Q&A with Lindsey Kay discussion

becoming.
This topic is about becoming.
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becoming.: favorite/least favorite passage

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Lindsey Kay (lindseykay) | 5 comments Mod
Have you started reading or finished becoming.? What is your favorite or least favorite passage? Is there anything that spoke to your heart or stumped you?


midnightfaerie | 4 comments All of the story "Becoming" really spoke to me. Being a mother is my most favorite and sometimes hated role. There are a lot of passages I've highlighted in your book, but one of my favorites from that story is "The love that a mother and father feel for each other isn't an unstoppable magical force, either. It's built off of a million decisions made over time, in which the old identity is bricked over like a foundation and they are re-created, as a person whose innermost being is inseparable from the new role that they've taken." And then the whole next passage about pushing a baby out doesn't make you a mother is beautiful too. But this last quote I've stated really touched me. Marriage and parenting isn't this magical thing that is instinctual and instantaneous...you've described it well. And in your description, as we become this new entity...it isn't necessarily who you want to be. I believe you lose some of your individuality and uniqueness in this melding and that was very difficult for me too. Mike and I have been married ten years this coming year.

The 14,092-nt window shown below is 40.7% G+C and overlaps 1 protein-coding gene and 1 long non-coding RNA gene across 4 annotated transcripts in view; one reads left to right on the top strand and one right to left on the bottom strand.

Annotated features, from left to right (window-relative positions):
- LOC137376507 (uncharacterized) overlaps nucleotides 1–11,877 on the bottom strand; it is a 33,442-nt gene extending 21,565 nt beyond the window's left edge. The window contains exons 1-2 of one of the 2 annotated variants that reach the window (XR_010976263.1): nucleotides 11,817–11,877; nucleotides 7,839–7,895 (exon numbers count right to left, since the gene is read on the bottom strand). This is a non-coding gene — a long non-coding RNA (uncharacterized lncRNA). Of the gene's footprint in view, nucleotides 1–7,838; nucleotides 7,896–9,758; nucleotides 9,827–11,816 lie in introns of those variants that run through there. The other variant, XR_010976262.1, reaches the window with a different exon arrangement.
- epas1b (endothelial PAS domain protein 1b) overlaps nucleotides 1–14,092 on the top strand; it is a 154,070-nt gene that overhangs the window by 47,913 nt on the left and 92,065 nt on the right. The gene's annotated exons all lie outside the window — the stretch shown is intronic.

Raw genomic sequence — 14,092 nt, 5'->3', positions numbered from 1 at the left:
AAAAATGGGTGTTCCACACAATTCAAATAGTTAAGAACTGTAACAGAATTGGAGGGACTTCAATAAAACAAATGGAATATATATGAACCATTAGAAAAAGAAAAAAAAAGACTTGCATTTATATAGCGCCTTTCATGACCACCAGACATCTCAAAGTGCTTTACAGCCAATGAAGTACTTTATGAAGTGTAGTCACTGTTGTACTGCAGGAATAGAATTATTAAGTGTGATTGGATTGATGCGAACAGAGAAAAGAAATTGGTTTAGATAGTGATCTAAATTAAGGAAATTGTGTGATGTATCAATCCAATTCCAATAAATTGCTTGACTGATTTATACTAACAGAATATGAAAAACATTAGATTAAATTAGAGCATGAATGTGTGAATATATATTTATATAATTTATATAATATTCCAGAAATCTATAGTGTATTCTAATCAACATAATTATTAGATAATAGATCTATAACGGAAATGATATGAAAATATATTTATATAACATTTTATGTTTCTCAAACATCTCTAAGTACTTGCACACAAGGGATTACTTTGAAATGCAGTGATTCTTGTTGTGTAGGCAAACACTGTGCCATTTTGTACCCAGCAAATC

message 3: by Lindsey (new)

Lindsey Kay (lindseykay) | 5 comments Mod
midnightfaerie wrote: "And in your description, as we become this new entity...it isn't necessarily who you want to be. I believe you lose some of your individuality and uniqueness in this melding and that was very difficult for me too. Mike and I have been married ten years this coming year"

Oh, I hear you. Ken and I are fast approaching eleven years, and as much as I love some of what I've become through our marriage and children other losses are really difficult. I wish some of the darker parts of me still showed, honestly. And there are other losses in myself that are far harder to write about. It's something that I really would love to approach more someday, but just haven't found the words for yet. There's this stereotype of becoming "boring" once you get married and have kids that both is and isn't true. It is true that some wilder parts of a person necessarily become tame- there's something very honorable about that; but as (I'm paraphrasing here) CS Lewis says there's nothing more interesting than an honorable man. Ugh. I'm afraid I'm not explaining myself very well. I guess what I'm saying is that it may be hard to see some parts of yourself bricked over and changed, especially wildness and extravagance, but don't allow yourself to be fooled. All of those parts of yourself still are there, beneath the surface, and in being held in they become something very beautiful, something rare and precious when people catch a glimpse of them and see them transmuted in your daily life. Like coal into diamonds.

Anyway, thanks for the comment! What an awesome Christmas present for me. :)


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